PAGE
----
These eight difficulties and their companion blessings, commonly referred to as the Beatitudes, are words of encouragement from Jesus Christ as he began proclaiming the Good News to the world:

Blessed are the poor in spirit, for theirs is the kingdom of heaven.

Blessed are those who mourn, for they shall be comforted.

Blessed are the meek, for they shall inherit the earth.

Blessed are those who hunger and thirst for righteousness, for they shall be satisfied.

Blessed are the merciful, for they shall obtain mercy.

Blessed are the pure in heart, for they shall see God.

Blessed are the peacemakers, for they shall be called sons of God.

Blessed are those who are persecuted for righteousness’ sake, for theirs is the kingdom of heaven.

Blessed are you when men revile you and persecute you and utter all kinds of evil against you falsely on my account.

Rejoice and be glad, for your reward is great in heaven, for so men persecuted the prophets who were before you. (Mt 5:3–12)

Are any of the knots in your life right now reflected in the above statements?

For example, do you feel poor in spirit, perhaps distant from God or others, discouraged in life? Do you struggle with material poverty or financial worries? Do you feel as though the weight of the world is on your shoulders? Do you mourn the loss of a loved one, or perhaps the loss of status or employment or some other situation in life? Is there some unanswered prayer that hangs around your neck like a noose?

As you read through the eight Beatitudes, maybe you can clearly identify with one or more of them. But even if your particular situation is not so clearly aligned in the beatitudes, the premise holds that there is benefit to first clearly identifying the knot troubling you, then focusing on the blessing the stress is pointing you towards, and then working forward from that place.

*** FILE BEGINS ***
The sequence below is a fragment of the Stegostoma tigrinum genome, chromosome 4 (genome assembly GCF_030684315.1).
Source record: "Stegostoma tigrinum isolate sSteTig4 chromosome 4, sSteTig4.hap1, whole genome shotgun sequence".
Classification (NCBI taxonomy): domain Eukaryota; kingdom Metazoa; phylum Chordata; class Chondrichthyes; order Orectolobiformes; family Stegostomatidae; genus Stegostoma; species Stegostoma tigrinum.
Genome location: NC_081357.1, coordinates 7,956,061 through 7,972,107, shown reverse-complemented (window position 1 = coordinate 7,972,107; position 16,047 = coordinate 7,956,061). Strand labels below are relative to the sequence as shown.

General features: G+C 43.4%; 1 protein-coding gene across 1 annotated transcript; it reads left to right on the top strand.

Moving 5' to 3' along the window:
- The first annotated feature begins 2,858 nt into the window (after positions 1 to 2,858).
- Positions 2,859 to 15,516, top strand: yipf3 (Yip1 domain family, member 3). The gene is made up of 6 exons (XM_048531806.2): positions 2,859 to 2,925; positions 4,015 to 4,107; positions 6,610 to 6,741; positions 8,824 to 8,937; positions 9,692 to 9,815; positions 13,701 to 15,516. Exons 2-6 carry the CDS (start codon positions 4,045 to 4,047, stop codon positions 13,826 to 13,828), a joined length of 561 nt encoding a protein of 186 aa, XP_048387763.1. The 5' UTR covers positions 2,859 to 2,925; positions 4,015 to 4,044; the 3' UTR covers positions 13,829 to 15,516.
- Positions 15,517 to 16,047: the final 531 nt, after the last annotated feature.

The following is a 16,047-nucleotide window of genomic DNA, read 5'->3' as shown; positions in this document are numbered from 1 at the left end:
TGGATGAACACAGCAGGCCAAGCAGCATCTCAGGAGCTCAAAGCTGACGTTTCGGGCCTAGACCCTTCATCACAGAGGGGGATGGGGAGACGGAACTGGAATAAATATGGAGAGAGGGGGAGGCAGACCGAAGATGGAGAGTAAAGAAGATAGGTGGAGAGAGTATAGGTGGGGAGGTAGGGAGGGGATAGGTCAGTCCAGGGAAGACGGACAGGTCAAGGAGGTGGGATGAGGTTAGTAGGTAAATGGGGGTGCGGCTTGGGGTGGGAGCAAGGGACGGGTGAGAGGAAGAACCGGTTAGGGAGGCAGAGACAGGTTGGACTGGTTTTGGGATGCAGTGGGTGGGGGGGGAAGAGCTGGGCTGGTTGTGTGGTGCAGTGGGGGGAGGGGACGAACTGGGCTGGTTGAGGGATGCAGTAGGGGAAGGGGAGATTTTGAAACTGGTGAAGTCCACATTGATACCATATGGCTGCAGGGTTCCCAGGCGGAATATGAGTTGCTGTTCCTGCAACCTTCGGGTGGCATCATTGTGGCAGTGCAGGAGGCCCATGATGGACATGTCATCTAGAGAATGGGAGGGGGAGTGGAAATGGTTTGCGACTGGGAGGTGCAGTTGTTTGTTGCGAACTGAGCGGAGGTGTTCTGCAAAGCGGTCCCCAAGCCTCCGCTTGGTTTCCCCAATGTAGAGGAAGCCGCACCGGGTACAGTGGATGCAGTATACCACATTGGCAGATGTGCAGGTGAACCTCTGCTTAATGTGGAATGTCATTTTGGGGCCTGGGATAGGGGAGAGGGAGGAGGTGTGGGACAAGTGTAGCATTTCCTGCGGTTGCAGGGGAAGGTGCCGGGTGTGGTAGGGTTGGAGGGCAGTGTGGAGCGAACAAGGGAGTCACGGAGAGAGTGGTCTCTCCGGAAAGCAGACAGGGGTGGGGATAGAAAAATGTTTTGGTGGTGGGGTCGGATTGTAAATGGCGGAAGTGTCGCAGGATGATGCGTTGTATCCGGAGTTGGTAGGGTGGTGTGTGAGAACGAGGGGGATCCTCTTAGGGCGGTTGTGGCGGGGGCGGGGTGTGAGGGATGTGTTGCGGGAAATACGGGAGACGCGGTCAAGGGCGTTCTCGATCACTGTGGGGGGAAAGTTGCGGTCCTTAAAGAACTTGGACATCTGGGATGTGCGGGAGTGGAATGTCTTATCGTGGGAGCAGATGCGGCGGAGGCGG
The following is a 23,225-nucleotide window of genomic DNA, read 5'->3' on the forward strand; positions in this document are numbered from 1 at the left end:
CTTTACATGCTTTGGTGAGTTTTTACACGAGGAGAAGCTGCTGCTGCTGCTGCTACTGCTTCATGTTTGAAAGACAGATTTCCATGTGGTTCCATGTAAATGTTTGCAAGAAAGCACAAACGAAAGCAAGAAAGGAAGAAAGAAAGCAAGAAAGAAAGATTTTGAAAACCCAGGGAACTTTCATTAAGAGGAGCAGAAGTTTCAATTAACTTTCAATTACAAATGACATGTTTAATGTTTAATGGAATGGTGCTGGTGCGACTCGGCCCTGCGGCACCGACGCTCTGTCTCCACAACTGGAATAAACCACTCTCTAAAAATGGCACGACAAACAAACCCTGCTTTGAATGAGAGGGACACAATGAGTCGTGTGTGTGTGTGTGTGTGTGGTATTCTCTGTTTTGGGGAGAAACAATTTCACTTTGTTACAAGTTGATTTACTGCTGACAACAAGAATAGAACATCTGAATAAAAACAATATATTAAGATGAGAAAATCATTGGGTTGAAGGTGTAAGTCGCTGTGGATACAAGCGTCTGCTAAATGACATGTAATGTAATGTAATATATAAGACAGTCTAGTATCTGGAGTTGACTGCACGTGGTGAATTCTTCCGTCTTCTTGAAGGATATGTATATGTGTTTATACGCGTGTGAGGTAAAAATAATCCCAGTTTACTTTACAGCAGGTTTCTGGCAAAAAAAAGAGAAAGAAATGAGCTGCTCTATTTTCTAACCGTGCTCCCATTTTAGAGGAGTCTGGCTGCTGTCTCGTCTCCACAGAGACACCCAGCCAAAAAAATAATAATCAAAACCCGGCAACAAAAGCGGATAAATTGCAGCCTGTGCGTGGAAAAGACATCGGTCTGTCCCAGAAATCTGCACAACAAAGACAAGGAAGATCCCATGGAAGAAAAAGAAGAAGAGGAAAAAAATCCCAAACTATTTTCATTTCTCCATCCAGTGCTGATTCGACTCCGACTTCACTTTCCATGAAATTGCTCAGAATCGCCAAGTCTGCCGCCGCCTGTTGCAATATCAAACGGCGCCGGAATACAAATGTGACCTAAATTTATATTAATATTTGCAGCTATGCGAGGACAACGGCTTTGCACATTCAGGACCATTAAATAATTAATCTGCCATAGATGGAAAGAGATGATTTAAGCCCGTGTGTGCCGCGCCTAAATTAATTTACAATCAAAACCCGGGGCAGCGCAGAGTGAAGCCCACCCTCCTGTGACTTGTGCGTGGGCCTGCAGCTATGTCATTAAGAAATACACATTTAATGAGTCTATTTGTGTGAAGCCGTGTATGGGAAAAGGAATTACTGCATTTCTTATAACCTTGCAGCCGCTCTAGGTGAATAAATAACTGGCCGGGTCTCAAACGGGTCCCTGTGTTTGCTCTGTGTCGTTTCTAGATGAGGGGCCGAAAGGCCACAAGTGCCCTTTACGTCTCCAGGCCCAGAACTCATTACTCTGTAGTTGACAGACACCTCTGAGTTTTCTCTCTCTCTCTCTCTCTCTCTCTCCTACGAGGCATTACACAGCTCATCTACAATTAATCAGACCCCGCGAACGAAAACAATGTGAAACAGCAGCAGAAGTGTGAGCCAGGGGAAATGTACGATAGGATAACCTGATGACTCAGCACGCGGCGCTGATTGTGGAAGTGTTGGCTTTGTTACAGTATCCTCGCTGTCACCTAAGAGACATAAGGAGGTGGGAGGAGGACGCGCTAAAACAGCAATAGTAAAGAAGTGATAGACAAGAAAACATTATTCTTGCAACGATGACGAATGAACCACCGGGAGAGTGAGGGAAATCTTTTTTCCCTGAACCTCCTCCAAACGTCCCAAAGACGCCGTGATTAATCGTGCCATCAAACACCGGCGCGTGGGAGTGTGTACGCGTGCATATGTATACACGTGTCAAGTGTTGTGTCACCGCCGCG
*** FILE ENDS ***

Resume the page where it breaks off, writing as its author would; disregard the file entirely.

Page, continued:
In other words, while we cannot predict the future, how might you take the knots in your life and develop a beatitude from them? … How could this knot be of benefit to you? How could this knot be working to strengthen your character? Is there a weakness this knot is exposing so that you can become stronger, or perhaps simply learn to accept more completely? Is there someone else who may benefit from your knot? Is there someone who needs you to be a model as you suffer through your knot?

The Beatitudes point us more firmly not to the problem or source of stress, but to the blessing. The poor in spirit will experience heaven. Those who mourn will be comforted. The meek will inherit the earth. The merciful will experience mercy. In untying the knots in our lives, we begin to experience peace when we focus not on the knot, but on the potential blessings that knot may contain.



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Copyright 2017 Greg Willits
Excerpt from Tied in Knots: Finding Peace in Today’s World © Greg Willits. Published by Our Sunday Visitor, Inc., 1-800-348-2440. Used by the kind permission of the publisher.

About the author: Greg Willits is the editorial director for Our Sunday Visitor and the author of The New Evangelization and You: Be Not Afraid. With his wife, Jennifer, he founded the New Evangelizers and Rosary Army apostolates, authored The Catholics Next Door: Adventures in Imperfect Living, and hosted “The Catholics Next Door” daily talk show on SiriusXM. In addition to raising their five children, Greg and Jennifer also produce the weekly “Adventures in Imperfect Living” podcast at